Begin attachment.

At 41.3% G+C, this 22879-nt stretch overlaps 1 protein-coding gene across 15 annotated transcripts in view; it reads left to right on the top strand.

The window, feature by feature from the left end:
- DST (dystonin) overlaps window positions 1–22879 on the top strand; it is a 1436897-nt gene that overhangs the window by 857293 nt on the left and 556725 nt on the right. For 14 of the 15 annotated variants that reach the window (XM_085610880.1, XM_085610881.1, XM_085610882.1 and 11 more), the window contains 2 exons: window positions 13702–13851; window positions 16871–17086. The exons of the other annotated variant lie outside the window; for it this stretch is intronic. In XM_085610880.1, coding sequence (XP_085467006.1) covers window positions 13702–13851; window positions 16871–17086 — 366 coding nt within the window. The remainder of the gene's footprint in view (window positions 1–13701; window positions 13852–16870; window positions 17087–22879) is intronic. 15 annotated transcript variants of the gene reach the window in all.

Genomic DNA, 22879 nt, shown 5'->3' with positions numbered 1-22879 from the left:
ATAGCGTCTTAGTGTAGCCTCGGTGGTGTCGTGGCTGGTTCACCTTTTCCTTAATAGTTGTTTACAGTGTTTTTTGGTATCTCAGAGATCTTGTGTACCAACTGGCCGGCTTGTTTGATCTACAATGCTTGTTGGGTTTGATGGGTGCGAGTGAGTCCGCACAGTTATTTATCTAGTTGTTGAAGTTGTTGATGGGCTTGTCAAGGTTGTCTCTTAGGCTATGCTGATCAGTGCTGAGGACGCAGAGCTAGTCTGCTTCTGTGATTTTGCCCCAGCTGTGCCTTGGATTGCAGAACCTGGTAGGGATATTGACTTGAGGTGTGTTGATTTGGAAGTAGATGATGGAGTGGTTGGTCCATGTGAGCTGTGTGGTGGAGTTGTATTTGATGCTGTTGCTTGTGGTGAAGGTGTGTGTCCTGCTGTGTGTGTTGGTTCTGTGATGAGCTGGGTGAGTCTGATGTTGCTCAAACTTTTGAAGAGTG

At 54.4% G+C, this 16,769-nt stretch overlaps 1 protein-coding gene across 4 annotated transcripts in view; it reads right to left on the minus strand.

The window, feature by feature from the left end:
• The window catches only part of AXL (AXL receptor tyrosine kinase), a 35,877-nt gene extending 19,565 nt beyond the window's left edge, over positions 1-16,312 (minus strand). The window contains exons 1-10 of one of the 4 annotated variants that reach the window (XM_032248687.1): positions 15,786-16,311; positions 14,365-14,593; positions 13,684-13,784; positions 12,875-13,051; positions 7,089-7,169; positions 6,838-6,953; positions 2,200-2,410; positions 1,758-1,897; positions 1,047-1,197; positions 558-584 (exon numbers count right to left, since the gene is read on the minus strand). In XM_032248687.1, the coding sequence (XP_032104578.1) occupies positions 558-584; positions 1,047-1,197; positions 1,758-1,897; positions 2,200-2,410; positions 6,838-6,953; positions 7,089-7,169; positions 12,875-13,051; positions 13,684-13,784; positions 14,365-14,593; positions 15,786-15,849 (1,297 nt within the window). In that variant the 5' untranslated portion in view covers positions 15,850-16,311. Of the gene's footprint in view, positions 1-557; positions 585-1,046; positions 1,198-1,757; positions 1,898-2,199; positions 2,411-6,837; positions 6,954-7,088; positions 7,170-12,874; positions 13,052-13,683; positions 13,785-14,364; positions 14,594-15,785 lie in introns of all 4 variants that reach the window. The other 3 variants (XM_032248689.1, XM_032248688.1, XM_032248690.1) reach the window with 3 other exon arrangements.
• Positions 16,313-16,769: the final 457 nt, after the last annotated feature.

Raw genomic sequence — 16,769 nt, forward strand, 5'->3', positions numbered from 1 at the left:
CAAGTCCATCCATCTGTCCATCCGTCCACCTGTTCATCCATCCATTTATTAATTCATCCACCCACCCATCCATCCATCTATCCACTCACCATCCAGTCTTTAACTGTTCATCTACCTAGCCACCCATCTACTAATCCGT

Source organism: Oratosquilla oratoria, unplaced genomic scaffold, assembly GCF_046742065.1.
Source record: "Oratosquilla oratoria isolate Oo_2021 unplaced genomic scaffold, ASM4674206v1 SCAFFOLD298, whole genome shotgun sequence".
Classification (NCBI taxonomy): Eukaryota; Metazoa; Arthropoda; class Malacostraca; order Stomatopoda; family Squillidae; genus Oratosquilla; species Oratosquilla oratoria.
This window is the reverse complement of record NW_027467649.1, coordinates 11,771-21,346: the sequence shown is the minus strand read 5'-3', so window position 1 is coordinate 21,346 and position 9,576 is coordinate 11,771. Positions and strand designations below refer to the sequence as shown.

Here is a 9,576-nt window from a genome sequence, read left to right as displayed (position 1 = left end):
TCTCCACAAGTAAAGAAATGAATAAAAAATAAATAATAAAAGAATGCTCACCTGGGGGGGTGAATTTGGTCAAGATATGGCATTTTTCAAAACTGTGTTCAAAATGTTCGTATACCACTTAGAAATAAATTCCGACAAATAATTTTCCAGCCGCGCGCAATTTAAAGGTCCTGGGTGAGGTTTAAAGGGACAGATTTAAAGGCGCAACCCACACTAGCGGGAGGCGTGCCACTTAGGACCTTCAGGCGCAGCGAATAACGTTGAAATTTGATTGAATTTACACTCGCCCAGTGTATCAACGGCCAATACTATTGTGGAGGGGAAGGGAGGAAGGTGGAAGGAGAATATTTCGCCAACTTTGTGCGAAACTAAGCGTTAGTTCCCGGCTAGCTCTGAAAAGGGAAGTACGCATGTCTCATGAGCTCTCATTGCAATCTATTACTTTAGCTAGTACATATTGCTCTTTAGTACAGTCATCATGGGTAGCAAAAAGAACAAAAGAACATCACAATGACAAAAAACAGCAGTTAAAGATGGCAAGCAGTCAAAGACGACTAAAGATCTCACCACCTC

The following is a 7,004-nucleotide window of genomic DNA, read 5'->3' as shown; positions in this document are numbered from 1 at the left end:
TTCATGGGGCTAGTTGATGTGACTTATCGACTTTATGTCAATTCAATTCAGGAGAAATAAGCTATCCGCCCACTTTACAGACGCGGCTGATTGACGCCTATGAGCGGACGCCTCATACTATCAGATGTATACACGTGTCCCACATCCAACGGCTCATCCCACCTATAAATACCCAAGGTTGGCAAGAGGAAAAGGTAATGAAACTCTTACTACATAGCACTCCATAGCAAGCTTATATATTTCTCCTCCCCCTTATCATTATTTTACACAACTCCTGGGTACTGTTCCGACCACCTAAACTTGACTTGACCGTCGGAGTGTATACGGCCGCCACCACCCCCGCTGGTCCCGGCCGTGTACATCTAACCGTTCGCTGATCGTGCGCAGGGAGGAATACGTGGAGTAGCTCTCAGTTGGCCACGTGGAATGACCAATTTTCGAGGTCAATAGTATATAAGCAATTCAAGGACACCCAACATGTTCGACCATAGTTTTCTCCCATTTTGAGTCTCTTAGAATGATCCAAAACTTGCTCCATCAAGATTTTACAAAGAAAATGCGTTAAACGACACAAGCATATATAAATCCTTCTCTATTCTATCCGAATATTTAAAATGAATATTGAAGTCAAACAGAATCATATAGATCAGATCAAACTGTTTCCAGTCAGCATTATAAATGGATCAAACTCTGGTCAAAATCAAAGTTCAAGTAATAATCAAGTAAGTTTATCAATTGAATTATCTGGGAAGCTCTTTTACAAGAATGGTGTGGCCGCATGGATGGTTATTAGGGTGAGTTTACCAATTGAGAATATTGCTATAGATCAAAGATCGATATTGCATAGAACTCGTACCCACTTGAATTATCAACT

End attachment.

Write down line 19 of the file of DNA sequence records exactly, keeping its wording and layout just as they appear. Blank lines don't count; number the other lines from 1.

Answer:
TTCATGGGGCTAGTTGATGTGACTTATCGACTTTATGTCAATTCAATTCAGGAGAAATAAGCTATCCGCCCACTTTACAGACGCGGCTGATTGACGCCTATGAGCGGACGCCTCATACTATCAGATGTATACACGTGTCCCACATCCAACGGCTCATCCCACCTATAAATACCCAAGGTTGGCAAGAGGAAAAGGTAATGAAACTCTTACTACATAGCACTCCATAGCAAGCTTATATATTTCTCCTCCCCCTTATCATTATTTTACACAACTCCTGGGTACTGTTCCGACCACCTAAACTTGACTTGACCGTCGGAGTGTATACGGCCGCCACCACCCCCGCTGGTCCCGGCCGTGTACATCTAACCGTTCGCTGATCGTGCGCAGGGAGGAATACGTGGAGTAGCTCTCAGTTGGCCACGTGGAATGACCAATTTTCGAGGTCAATAGTATATAAGCAATTCAAGGACACCCAACATGTTCGACCATAGTTTTCTCCCATTTTGAGTCTCTTAGAATGATCCAAAACTTGCTCCATCAAGATTTTACAAAGAAAATGCGTTAAACGACACAAGCATATATAAATCCTTCTCTATTCTATCCGAATATTTAAAATGAATATTGAAGTCAAACAGAATCATATAGATCAGATCAAACTGTTTCCAGTCAGCATTATAAATGGATCAAACTCTGGTCAAAATCAAAGTTCAAGTAATAATCAAGTAAGTTTATCAATTGAATTATCTGGGAAGCTCTTTTACAAGAATGGTGTGGCCGCATGGATGGTTATTAGGGTGAGTTTACCAATTGAGAATATTGCTATAGATCAAAGATCGATATTGCATAGAACTCGTACCCACTTGAATTATCAACT